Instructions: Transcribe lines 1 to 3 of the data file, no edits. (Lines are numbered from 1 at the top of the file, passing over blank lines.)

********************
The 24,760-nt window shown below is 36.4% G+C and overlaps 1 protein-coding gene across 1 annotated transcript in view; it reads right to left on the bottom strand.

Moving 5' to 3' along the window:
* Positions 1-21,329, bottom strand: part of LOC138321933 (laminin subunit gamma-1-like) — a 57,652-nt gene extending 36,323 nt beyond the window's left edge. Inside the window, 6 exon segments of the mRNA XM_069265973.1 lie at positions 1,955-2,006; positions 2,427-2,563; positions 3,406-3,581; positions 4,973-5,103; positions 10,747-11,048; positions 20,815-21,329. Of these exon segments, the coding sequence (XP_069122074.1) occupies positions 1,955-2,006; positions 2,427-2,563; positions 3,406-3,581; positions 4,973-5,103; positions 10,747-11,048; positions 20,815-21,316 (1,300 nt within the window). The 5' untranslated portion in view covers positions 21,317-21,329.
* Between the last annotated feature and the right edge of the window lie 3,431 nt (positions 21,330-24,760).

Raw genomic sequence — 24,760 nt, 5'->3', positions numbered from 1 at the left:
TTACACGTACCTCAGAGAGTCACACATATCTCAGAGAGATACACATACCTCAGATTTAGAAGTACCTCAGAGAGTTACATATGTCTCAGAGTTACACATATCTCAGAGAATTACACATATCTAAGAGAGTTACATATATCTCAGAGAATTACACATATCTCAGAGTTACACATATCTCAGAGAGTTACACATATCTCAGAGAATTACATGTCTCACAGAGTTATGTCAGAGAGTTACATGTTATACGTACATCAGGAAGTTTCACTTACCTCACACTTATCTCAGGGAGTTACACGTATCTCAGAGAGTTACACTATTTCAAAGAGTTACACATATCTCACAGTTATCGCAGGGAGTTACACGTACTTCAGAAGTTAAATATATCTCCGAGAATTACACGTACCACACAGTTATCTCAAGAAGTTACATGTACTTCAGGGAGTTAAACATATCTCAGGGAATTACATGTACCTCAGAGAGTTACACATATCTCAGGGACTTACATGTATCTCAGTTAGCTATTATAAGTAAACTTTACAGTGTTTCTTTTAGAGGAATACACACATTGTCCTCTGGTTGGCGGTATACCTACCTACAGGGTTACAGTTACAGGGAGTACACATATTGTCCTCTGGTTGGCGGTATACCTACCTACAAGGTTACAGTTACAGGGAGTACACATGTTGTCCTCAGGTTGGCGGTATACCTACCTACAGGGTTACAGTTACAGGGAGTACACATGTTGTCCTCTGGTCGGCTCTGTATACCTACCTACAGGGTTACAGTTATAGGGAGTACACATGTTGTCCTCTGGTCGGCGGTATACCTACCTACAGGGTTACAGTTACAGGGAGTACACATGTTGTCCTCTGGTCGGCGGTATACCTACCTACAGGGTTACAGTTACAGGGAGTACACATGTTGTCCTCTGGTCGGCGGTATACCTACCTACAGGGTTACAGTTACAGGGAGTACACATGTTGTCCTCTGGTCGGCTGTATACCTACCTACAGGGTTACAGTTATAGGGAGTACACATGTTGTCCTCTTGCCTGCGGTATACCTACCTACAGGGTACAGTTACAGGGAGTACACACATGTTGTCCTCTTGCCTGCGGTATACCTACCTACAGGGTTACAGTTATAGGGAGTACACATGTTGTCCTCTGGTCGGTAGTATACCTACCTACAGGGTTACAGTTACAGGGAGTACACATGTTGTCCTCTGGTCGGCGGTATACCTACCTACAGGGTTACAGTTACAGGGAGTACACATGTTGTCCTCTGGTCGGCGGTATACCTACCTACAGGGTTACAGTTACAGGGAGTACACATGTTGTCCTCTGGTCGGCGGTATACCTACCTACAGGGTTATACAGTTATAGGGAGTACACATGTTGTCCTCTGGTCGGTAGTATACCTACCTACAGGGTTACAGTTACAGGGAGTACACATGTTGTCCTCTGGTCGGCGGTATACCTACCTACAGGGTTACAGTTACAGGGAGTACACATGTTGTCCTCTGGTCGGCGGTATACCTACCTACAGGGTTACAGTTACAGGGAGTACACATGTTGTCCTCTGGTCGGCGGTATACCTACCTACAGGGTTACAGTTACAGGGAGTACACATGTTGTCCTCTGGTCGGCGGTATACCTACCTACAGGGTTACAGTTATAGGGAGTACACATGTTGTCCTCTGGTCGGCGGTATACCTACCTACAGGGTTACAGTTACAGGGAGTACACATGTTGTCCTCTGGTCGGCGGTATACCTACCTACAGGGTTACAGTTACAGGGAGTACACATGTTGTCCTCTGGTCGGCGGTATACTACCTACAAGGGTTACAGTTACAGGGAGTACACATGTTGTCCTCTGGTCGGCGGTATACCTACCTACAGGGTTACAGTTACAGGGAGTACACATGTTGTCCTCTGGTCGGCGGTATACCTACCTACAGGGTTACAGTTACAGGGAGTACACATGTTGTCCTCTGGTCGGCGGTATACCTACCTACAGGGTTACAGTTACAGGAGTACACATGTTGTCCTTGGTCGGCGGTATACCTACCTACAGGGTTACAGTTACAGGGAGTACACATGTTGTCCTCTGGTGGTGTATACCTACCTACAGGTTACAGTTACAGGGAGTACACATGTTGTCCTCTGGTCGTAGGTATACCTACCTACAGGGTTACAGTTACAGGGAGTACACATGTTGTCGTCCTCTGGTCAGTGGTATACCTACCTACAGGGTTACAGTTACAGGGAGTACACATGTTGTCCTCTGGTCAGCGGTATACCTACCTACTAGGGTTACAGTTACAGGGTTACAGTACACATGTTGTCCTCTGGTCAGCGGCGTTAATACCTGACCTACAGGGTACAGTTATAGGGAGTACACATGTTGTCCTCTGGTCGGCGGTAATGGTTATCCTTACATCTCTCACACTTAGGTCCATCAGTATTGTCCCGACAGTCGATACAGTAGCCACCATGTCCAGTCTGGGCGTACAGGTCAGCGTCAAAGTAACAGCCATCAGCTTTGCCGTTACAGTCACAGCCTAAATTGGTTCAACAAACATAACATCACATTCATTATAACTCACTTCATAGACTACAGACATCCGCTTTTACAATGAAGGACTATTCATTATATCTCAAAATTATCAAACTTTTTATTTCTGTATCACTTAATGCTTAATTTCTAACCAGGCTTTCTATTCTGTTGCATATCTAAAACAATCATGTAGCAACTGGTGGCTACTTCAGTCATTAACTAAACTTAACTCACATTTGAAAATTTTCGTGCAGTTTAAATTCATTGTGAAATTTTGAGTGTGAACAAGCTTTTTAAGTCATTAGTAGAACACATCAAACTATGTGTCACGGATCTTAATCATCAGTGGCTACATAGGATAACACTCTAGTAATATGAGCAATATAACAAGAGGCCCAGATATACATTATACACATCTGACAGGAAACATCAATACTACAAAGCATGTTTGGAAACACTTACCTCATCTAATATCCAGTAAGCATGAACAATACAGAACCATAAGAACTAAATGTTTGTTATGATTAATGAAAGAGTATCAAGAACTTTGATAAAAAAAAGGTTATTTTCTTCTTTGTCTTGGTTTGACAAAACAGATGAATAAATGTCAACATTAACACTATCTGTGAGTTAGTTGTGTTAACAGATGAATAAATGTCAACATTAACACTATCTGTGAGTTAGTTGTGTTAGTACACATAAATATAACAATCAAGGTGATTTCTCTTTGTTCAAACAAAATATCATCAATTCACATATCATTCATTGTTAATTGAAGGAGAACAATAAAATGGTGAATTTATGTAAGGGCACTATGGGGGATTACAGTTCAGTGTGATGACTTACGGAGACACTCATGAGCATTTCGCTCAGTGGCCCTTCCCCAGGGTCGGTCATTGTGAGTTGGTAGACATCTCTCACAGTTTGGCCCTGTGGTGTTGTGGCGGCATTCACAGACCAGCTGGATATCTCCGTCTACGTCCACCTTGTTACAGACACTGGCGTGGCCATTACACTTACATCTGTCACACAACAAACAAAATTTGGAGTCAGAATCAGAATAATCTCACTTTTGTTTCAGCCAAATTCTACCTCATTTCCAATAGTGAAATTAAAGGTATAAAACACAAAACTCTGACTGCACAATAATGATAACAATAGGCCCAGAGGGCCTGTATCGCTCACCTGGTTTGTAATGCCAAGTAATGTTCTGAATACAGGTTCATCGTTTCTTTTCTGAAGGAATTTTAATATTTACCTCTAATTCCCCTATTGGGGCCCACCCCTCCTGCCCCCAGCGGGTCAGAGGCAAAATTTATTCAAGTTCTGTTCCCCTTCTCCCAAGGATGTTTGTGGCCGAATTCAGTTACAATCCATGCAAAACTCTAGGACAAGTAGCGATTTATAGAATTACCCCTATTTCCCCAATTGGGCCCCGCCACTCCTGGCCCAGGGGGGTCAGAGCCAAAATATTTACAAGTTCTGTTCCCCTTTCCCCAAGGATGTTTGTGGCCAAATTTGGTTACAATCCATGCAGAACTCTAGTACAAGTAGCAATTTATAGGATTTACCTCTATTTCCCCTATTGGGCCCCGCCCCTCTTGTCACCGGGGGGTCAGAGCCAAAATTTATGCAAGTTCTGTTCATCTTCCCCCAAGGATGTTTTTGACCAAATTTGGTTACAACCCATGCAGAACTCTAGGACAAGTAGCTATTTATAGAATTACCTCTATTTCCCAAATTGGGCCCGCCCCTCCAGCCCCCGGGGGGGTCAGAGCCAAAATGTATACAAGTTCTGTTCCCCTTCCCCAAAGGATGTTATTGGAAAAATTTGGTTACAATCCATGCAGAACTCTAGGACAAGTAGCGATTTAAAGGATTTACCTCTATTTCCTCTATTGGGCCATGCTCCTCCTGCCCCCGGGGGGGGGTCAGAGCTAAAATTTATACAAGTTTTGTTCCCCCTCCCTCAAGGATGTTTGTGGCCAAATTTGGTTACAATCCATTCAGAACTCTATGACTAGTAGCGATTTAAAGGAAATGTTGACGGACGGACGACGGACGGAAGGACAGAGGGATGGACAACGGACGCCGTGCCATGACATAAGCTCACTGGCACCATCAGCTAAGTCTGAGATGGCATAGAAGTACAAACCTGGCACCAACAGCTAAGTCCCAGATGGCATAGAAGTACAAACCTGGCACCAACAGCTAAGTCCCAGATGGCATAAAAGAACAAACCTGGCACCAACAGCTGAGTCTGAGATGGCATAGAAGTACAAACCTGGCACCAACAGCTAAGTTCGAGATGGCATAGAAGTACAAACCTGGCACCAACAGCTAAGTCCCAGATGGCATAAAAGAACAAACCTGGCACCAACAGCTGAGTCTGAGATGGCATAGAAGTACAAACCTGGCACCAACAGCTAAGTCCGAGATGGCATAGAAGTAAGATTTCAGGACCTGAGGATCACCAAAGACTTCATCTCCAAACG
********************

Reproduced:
The 24,760-nt window shown below is 36.4% G+C and overlaps 1 protein-coding gene across 1 annotated transcript in view; it reads right to left on the bottom strand.

Moving 5' to 3' along the window:
* Positions 1-21,329, bottom strand: part of LOC138321933 (laminin subunit gamma-1-like) — a 57,652-nt gene extending 36,323 nt beyond the window's left edge. Inside the window, 6 exon segments of the mRNA XM_069265973.1 lie at positions 1,955-2,006; positions 2,427-2,563; positions 3,406-3,581; positions 4,973-5,103; positions 10,747-11,048; positions 20,815-21,329. Of these exon segments, the coding sequence (XP_069122074.1) occupies positions 1,955-2,006; positions 2,427-2,563; positions 3,406-3,581; positions 4,973-5,103; positions 10,747-11,048; positions 20,815-21,316 (1,300 nt within the window). The 5' untranslated portion in view covers positions 21,317-21,329.